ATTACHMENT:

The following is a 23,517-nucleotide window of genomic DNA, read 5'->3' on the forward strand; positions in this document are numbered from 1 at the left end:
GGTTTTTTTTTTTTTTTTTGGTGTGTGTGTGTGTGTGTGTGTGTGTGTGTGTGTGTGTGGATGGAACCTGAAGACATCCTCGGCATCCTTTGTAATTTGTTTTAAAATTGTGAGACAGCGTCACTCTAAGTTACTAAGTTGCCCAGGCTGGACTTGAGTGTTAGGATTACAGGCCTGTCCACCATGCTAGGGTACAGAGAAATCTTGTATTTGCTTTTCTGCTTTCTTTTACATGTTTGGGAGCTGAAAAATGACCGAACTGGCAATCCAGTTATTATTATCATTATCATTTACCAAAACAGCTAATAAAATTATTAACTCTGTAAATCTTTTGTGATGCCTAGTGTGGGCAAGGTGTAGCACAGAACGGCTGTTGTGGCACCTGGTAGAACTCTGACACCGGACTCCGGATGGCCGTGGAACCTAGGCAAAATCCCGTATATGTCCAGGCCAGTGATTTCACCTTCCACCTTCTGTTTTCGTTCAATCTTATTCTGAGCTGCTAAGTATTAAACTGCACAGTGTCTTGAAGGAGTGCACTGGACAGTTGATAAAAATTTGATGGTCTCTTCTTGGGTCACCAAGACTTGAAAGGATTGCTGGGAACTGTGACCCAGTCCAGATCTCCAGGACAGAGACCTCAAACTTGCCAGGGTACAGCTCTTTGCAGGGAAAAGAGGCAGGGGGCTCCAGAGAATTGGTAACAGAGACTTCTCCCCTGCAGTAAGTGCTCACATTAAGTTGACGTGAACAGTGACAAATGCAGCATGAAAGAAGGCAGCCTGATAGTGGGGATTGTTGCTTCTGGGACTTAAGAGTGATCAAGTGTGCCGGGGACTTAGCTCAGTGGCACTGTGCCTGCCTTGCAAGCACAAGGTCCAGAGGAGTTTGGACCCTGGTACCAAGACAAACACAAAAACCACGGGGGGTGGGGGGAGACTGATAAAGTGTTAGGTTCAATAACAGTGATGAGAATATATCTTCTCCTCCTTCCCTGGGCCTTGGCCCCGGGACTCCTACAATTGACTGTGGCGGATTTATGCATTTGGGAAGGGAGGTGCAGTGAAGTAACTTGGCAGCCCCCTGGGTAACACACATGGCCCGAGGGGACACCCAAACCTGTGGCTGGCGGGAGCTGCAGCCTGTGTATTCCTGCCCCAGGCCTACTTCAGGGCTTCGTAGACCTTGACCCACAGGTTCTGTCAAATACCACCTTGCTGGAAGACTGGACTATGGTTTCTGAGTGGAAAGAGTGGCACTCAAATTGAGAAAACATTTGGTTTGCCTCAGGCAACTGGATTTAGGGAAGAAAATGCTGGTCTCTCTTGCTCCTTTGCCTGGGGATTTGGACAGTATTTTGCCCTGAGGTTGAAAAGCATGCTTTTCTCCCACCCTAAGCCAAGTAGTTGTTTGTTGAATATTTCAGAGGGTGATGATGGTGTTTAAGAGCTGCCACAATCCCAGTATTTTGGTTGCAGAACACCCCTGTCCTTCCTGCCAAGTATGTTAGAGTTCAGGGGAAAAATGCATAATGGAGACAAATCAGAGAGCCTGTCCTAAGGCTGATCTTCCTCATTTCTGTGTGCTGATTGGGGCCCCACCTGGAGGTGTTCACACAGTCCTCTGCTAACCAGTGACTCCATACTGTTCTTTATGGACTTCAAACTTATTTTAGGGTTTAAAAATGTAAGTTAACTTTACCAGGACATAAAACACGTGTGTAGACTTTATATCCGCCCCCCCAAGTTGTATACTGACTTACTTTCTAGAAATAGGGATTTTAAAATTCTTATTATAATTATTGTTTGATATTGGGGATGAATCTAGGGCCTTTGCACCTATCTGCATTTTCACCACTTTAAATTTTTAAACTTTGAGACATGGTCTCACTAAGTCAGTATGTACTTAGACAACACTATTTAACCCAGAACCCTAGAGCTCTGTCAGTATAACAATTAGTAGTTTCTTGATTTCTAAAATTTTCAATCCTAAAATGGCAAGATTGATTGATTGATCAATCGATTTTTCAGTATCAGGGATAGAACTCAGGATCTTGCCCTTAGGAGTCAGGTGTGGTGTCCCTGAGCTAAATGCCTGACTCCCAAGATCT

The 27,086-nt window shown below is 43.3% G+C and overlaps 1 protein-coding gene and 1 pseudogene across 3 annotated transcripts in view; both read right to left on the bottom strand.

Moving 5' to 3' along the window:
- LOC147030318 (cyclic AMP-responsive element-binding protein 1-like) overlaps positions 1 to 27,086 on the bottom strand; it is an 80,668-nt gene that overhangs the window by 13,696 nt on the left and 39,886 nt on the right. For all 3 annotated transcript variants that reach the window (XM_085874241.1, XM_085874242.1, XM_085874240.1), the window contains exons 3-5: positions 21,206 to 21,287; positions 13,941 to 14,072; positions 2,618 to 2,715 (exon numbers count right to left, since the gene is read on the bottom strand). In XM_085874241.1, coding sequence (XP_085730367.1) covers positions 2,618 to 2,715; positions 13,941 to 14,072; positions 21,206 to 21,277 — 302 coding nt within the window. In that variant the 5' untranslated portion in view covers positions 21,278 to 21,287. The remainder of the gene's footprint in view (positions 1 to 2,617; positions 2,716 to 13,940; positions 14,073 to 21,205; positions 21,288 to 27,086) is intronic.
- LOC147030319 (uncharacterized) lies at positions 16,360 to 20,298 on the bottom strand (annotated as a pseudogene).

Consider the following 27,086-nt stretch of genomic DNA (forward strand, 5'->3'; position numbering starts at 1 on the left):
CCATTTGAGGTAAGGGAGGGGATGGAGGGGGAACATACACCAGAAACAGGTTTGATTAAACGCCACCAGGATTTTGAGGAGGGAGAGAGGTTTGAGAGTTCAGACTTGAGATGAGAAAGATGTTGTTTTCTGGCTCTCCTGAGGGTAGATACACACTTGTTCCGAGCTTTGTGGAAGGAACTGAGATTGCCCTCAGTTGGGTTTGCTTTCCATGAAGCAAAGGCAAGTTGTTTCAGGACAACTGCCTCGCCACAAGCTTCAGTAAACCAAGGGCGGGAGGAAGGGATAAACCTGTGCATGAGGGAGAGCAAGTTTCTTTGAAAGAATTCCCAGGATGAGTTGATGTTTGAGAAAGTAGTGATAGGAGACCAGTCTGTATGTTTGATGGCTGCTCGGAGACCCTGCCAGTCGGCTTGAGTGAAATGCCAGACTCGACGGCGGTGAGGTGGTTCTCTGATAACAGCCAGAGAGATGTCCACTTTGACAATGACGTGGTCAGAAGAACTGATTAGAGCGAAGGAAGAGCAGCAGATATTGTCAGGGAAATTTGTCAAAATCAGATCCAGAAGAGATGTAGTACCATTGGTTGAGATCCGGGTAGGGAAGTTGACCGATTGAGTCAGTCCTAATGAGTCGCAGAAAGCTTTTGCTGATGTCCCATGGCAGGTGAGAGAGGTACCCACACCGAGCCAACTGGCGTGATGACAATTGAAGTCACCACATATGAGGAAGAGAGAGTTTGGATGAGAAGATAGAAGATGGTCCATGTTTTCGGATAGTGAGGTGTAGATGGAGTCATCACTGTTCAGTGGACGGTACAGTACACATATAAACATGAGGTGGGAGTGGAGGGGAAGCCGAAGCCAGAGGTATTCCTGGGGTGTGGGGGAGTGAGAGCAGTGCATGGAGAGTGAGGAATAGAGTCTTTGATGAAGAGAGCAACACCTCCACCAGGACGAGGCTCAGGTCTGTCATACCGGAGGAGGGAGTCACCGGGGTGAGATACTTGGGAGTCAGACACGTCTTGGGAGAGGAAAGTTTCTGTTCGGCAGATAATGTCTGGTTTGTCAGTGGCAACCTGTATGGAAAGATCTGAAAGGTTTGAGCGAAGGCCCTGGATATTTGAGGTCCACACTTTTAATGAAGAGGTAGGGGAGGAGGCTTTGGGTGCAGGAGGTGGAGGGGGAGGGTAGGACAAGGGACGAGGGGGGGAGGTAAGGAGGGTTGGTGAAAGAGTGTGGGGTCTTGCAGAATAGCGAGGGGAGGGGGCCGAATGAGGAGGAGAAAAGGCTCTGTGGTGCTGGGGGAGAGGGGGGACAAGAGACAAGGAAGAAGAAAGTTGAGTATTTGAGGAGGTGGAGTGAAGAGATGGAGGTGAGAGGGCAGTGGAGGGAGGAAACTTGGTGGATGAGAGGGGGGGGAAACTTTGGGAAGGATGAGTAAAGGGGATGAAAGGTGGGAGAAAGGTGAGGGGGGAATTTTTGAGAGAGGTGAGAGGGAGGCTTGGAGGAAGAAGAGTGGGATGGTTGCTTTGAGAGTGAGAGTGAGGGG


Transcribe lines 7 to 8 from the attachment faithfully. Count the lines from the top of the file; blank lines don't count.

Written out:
Consider the following 27,086-nt stretch of genomic DNA (forward strand, 5'->3'; position numbering starts at 1 on the left):
CCATTTGAGGTAAGGGAGGGGATGGAGGGGGAACATACACCAGAAACAGGTTTGATTAAACGCCACCAGGATTTTGAGGAGGGAGAGAGGTTTGAGAGTTCAGACTTGAGATGAGAAAGATGTTGTTTTCTGGCTCTCCTGAGGGTAGATACACACTTGTTCCGAGCTTTGTGGAAGGAACTGAGATTGCCCTCAGTTGGGTTTGCTTTCCATGAAGCAAAGGCAAGTTGTTTCAGGACAACTGCCTCGCCACAAGCTTCAGTAAACCAAGGGCGGGAGGAAGGGATAAACCTGTGCATGAGGGAGAGCAAGTTTCTTTGAAAGAATTCCCAGGATGAGTTGATGTTTGAGAAAGTAGTGATAGGAGACCAGTCTGTATGTTTGATGGCTGCTCGGAGACCCTGCCAGTCGGCTTGAGTGAAATGCCAGACTCGACGGCGGTGAGGTGGTTCTCTGATAACAGCCAGAGAGATGTCCACTTTGACAATGACGTGGTCAGAAGAACTGATTAGAGCGAAGGAAGAGCAGCAGATATTGTCAGGGAAATTTGTCAAAATCAGATCCAGAAGAGATGTAGTACCATTGGTTGAGATCCGGGTAGGGAAGTTGACCGATTGAGTCAGTCCTAATGAGTCGCAGAAAGCTTTTGCTGATGTCCCATGGCAGGTGAGAGAGGTACCCACACCGAGCCAACTGGCGTGATGACAATTGAAGTCACCACATATGAGGAAGAGAGAGTTTGGATGAGAAGATAGAAGATGGTCCATGTTTTCGGATAGTGAGGTGTAGATGGAGTCATCACTGTTCAGTGGACGGTACAGTACACATATAAACATGAGGTGGGAGTGGAGGGGAAGCCGAAGCCAGAGGTATTCCTGGGGTGTGGGGGAGTGAGAGCAGTGCATGGAGAGTGAGGAATAGAGTCTTTGATGAAGAGAGCAACACCTCCACCAGGACGAGGCTCAGGTCTGTCATACCGGAGGAGGGAGTCACCGGGGTGAGATACTTGGGAGTCAGACACGTCTTGGGAGAGGAAAGTTTCTGTTCGGCAGATAATGTCTGGTTTGTCAGTGGCAACCTGTATGGAAAGATCTGAAAGGTTTGAGCGAAGGCCCTGGATATTTGAGGTCCACACTTTTAATGAAGAGGTAGGGGAGGAGGCTTTGGGTGCAGGAGGTGGAGGGGGAGGGTAGGACAAGGGACGAGGGGGGGAGGTAAGGAGGGTTGGTGAAAGAGTGTGGGGTCTTGCAGAATAGCGAGGGGAGGGGGCCGAATGAGGAGGAGAAAAGGCTCTGTGGTGCTGGGGGAGAGGGGGGACAAGAGACAAGGAAGAAGAAAGTTGAGTATTTGAGGAGGTGGAGTGAAGAGATGGAGGTGAGAGGGCAGTGGAGGGAGGAAACTTGGTGGATGAGAGGGGGGGGAAACTTTGGGAAGGATGAGTAAAGGGGATGAAAGGTGGGAGAAAGGTGAGGGGGGAATTTTTGAGAGAGGTGAGAGGGAGGCTTGGAGGAAGAAGAGTGGGATGGTTGCTTTGAGAGTGAGAGTGAGGGG